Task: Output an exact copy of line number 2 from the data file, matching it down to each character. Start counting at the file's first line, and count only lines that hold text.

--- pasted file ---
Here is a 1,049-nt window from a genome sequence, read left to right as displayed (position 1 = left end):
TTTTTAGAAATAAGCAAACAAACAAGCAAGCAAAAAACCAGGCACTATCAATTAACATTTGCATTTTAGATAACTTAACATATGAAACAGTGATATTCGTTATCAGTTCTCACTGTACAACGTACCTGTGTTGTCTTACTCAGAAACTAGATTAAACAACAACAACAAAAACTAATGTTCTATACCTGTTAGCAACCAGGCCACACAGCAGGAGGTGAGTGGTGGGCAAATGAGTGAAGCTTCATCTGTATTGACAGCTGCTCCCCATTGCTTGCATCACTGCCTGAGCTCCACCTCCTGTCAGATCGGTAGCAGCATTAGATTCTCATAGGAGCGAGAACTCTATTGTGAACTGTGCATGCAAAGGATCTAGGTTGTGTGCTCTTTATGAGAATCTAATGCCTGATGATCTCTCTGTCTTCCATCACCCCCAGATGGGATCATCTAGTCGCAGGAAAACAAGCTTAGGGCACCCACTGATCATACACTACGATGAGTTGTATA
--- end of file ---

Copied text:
TTTTTAGAAATAAGCAAACAAACAAGCAAGCAAAAAACCAGGCACTATCAATTAACATTTGCATTTTAGATAACTTAACATATGAAACAGTGATATTCGTTATCAGTTCTCACTGTACAACGTACCTGTGTTGTCTTACTCAGAAACTAGATTAAACAACAACAACAAAAACTAATGTTCTATACCTGTTAGCAACCAGGCCACACAGCAGGAGGTGAGTGGTGGGCAAATGAGTGAAGCTTCATCTGTATTGACAGCTGCTCCCCATTGCTTGCATCACTGCCTGAGCTCCACCTCCTGTCAGATCGGTAGCAGCATTAGATTCTCATAGGAGCGAGAACTCTATTGTGAACTGTGCATGCAAAGGATCTAGGTTGTGTGCTCTTTATGAGAATCTAATGCCTGATGATCTCTCTGTCTTCCATCACCCCCAGATGGGATCATCTAGTCGCAGGAAAACAAGCTTAGGGCACCCACTGATCATACACTACGATGAGTTGTATA